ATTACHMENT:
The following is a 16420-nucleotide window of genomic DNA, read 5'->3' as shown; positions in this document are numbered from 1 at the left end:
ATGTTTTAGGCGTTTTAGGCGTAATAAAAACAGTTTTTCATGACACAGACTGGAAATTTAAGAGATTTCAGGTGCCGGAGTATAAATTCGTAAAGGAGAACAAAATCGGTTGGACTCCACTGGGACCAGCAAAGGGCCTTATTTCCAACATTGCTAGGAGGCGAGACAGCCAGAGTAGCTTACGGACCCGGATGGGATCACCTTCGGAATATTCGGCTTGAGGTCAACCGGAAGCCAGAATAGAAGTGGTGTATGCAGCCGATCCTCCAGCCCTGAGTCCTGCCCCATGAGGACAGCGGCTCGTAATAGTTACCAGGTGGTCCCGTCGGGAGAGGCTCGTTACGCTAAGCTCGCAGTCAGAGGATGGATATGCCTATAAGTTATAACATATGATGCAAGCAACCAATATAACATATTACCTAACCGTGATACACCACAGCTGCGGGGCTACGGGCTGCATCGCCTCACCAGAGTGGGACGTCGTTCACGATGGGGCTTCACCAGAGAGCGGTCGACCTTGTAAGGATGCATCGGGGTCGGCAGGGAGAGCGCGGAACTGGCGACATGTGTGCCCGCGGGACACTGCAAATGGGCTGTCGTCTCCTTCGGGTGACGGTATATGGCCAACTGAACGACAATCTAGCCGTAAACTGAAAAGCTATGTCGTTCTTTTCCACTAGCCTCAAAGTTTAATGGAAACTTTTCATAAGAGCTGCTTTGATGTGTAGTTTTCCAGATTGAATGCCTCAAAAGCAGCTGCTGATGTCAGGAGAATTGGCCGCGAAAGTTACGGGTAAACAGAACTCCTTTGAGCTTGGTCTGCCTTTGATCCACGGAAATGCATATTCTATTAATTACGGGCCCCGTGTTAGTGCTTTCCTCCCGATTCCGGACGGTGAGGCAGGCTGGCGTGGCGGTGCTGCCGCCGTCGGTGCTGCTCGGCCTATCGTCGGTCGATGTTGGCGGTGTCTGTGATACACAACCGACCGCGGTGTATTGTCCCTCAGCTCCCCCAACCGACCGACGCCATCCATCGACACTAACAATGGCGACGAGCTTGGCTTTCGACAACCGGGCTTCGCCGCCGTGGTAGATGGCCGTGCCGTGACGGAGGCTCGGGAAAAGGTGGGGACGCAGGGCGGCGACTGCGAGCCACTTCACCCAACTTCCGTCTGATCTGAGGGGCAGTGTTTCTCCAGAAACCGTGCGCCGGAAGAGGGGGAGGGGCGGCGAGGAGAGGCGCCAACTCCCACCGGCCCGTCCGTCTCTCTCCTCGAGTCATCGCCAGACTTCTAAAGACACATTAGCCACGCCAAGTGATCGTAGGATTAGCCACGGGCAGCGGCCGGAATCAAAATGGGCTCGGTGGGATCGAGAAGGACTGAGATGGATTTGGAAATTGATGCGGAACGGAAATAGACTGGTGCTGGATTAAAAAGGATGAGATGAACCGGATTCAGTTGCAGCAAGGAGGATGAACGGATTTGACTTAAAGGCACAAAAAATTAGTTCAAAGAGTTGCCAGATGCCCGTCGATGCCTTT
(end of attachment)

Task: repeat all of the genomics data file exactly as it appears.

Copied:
The following is a 16420-nucleotide window of genomic DNA, read 5'->3' as shown; positions in this document are numbered from 1 at the left end:
ATGTTTTAGGCGTTTTAGGCGTAATAAAAACAGTTTTTCATGACACAGACTGGAAATTTAAGAGATTTCAGGTGCCGGAGTATAAATTCGTAAAGGAGAACAAAATCGGTTGGACTCCACTGGGACCAGCAAAGGGCCTTATTTCCAACATTGCTAGGAGGCGAGACAGCCAGAGTAGCTTACGGACCCGGATGGGATCACCTTCGGAATATTCGGCTTGAGGTCAACCGGAAGCCAGAATAGAAGTGGTGTATGCAGCCGATCCTCCAGCCCTGAGTCCTGCCCCATGAGGACAGCGGCTCGTAATAGTTACCAGGTGGTCCCGTCGGGAGAGGCTCGTTACGCTAAGCTCGCAGTCAGAGGATGGATATGCCTATAAGTTATAACATATGATGCAAGCAACCAATATAACATATTACCTAACCGTGATACACCACAGCTGCGGGGCTACGGGCTGCATCGCCTCACCAGAGTGGGACGTCGTTCACGATGGGGCTTCACCAGAGAGCGGTCGACCTTGTAAGGATGCATCGGGGTCGGCAGGGAGAGCGCGGAACTGGCGACATGTGTGCCCGCGGGACACTGCAAATGGGCTGTCGTCTCCTTCGGGTGACGGTATATGGCCAACTGAACGACAATCTAGCCGTAAACTGAAAAGCTATGTCGTTCTTTTCCACTAGCCTCAAAGTTTAATGGAAACTTTTCATAAGAGCTGCTTTGATGTGTAGTTTTCCAGATTGAATGCCTCAAAAGCAGCTGCTGATGTCAGGAGAATTGGCCGCGAAAGTTACGGGTAAACAGAACTCCTTTGAGCTTGGTCTGCCTTTGATCCACGGAAATGCATATTCTATTAATTACGGGCCCCGTGTTAGTGCTTTCCTCCCGATTCCGGACGGTGAGGCAGGCTGGCGTGGCGGTGCTGCCGCCGTCGGTGCTGCTCGGCCTATCGTCGGTCGATGTTGGCGGTGTCTGTGATACACAACCGACCGCGGTGTATTGTCCCTCAGCTCCCCCAACCGACCGACGCCATCCATCGACACTAACAATGGCGACGAGCTTGGCTTTCGACAACCGGGCTTCGCCGCCGTGGTAGATGGCCGTGCCGTGACGGAGGCTCGGGAAAAGGTGGGGACGCAGGGCGGCGACTGCGAGCCACTTCACCCAACTTCCGTCTGATCTGAGGGGCAGTGTTTCTCCAGAAACCGTGCGCCGGAAGAGGGGGAGGGGCGGCGAGGAGAGGCGCCAACTCCCACCGGCCCGTCCGTCTCTCTCCTCGAGTCATCGCCAGACTTCTAAAGACACATTAGCCACGCCAAGTGATCGTAGGATTAGCCACGGGCAGCGGCCGGAATCAAAATGGGCTCGGTGGGATCGAGAAGGACTGAGATGGATTTGGAAATTGATGCGGAACGGAAATAGACTGGTGCTGGATTAAAAAGGATGAGATGAACCGGATTCAGTTGCAGCAAGGAGGATGAACGGATTTGACTTAAAGGCACAAAAAATTAGTTCAAAGAGTTGCCAGATGCCCGTCGATGCCTTT